Jennifer Polk is a budding career coach and blogger at From PhD to Life. In her columns for Vitae, she's chronicling her transition from grad school to life as a post-academic entrepreneur.
I value the independence I have as a self-employed person. It was one of my favorite things about being a Ph.D. student, and later about being a freelancer. Although I considered working full-time for an employer, the closest I ever came to that was when I took on as many shifts as I could at the bookstore during my summers as an undergrad.
I love having the freedom to arrange my own life and labor. As long as the work gets done, the details are largely left up to me, always. When I work, where I work, how I structure my workday are all things I can control, and this has been true for me for many years.
But while autonomy is king, being the master of my own work domain can be lonely at times. Which is why community support is so crucial, too. As much as I want flexibility and control over what I do, I also want to know that I’m not alone in doing it.
Community can be hard to find. When I first got serious about leaving academia and exploring a different career path, I felt largely alone. Many of my best friends were academics who wanted me to stay, so I had to look elsewhere for support and guidance.
Naturally, I turned to the Internet. I discovered MITACS, a Canadian nonprofit that offers professional and entrepreneurial skills training for graduate students, and signed up for their workshops. I reached out to Ph.D.’s in nonacademic jobs for informational interviews. I found these people through friends, by checking the bios of employees at companies that interested me, and on websites such as #alt-academy. I began reading posts on Versatile PhD. I also found a career coach—a job title I’d never heard of! But, hey, I needed whatever help the world was offering.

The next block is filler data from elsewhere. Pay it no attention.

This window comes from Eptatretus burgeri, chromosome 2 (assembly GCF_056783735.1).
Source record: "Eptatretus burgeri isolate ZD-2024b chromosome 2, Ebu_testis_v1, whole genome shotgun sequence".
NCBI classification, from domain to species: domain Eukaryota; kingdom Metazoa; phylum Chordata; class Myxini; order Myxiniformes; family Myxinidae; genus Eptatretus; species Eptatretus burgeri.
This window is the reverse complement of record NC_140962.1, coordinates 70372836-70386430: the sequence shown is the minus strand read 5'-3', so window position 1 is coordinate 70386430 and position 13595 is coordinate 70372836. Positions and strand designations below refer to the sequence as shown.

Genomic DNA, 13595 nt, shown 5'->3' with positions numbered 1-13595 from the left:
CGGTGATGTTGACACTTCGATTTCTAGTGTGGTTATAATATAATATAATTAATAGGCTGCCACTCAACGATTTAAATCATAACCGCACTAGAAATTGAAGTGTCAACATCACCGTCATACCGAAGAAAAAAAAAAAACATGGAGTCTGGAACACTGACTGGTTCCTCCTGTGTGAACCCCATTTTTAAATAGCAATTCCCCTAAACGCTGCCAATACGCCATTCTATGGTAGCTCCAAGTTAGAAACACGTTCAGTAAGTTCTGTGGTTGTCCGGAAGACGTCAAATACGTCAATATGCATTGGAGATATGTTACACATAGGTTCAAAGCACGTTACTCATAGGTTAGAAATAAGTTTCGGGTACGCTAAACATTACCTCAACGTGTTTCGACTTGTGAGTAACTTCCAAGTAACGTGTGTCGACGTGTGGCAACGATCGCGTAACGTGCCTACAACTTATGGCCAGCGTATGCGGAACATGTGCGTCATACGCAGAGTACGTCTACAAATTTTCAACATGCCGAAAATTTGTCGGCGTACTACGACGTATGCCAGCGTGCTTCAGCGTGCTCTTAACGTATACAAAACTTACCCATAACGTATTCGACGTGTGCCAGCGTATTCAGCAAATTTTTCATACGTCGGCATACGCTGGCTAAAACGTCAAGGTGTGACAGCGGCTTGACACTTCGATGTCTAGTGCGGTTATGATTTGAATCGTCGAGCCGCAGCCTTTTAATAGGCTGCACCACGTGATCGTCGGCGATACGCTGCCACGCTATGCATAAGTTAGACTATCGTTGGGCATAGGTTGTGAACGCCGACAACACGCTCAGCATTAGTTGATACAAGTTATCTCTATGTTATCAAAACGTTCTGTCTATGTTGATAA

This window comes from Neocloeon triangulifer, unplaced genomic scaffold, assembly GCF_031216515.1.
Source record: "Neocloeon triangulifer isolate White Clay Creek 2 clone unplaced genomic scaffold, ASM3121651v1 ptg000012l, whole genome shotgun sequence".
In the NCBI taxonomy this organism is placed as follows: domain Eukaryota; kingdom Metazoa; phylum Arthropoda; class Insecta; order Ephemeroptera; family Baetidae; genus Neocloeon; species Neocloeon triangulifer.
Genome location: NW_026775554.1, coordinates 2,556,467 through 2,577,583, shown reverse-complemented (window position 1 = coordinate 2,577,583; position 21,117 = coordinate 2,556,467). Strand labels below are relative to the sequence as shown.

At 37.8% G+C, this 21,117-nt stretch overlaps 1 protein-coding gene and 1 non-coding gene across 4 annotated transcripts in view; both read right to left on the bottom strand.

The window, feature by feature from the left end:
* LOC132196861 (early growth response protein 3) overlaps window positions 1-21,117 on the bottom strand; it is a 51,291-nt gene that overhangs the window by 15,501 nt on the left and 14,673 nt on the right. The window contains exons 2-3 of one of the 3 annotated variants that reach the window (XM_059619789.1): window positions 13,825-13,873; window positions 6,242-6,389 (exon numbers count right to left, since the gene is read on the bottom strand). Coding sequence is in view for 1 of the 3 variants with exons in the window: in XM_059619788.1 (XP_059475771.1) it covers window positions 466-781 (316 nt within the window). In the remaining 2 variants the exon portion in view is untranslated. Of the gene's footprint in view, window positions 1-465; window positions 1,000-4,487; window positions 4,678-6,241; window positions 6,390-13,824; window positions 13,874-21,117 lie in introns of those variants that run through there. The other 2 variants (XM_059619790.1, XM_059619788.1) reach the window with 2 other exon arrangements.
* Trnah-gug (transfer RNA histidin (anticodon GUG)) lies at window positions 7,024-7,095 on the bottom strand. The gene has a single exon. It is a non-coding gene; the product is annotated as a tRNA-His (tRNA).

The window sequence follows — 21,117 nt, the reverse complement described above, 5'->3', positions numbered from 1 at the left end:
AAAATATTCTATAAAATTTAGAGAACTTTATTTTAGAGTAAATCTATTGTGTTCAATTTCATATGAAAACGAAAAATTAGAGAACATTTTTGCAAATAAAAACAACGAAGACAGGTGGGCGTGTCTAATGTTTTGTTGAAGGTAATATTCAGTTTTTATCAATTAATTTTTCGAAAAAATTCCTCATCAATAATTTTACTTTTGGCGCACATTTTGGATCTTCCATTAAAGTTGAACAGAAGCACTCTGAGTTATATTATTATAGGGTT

All of this was really helpful, and I felt I was becoming part of a community that, up to then, I had little inkling existed. Chatting online and in person with Ph.D.s beyond the tenure track, and working with my coach, got me feeling much better about my situation: I was a smart, creative, resourceful woman who just happened to be undergoing a career transition. I was excited about what I was learning and experiencing. And I wanted to start some conversations, to learn about different careers, and maybe to help others in my situation.
So in December 2012, I launched my blog, From PhD to Life. I’d used blogs to build community in the past—my previous blog, Narratives, covered the Toronto music scene—and I was excited to meet other Ph.D.’s who felt isolated and lost on their own post-academic journeys. (At the time, the term “post-academic” wasn’t yet in use, but I would soon be an active proponent of it!)
Then, in January, I had coffee with Natalie Zina Walschots, a self-described “freelance writer, promiscuous wordsmith, poet, journalist, editor, reviewer, music critic,” among other things. We’d never met face-to-face before, but we had many friends and acquaintances in common in Toronto’s local music scene. I messaged her on Facebook (we were “friends” there) and asked her out to coffee. I’d wanted to meet her because of her success as a freelance writer and editor---both roles I’d considered taking on myself---but it turned out that Natalie knew something about being an academic.